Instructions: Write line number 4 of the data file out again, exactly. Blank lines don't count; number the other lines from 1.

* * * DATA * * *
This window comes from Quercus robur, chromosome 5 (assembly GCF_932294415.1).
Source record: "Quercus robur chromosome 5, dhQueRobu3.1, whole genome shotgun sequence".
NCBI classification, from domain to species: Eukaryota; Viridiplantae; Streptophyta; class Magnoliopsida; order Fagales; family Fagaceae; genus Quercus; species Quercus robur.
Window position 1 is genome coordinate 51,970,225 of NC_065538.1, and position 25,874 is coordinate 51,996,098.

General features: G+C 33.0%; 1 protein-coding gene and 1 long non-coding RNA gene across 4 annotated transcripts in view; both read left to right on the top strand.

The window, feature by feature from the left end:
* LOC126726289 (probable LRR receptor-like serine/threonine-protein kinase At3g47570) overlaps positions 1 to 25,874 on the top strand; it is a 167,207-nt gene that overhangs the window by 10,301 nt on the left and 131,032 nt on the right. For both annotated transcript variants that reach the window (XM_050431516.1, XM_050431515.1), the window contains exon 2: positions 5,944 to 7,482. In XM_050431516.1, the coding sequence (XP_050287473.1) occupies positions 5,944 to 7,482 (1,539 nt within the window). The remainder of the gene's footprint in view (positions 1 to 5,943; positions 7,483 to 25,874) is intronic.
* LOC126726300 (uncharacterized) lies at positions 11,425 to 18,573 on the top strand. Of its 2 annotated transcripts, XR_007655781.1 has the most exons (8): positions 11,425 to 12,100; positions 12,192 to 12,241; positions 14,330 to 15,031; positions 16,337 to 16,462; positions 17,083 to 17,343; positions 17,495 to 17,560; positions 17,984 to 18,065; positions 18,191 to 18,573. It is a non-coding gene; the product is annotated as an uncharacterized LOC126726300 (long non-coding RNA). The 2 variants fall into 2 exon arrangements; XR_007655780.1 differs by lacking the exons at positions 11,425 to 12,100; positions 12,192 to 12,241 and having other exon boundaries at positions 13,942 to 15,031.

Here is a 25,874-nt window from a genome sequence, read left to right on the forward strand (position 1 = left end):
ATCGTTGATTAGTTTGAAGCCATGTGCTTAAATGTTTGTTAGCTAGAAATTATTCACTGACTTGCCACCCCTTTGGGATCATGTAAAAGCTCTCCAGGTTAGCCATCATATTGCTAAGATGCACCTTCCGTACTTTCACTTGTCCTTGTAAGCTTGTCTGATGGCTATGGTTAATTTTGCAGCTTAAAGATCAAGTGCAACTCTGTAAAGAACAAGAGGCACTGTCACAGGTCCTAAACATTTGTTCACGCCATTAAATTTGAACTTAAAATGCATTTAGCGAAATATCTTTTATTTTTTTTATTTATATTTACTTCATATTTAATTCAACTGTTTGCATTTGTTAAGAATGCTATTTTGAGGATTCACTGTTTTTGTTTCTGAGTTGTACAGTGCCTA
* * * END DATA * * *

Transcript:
Window position 1 is genome coordinate 51,970,225 of NC_065538.1, and position 25,874 is coordinate 51,996,098.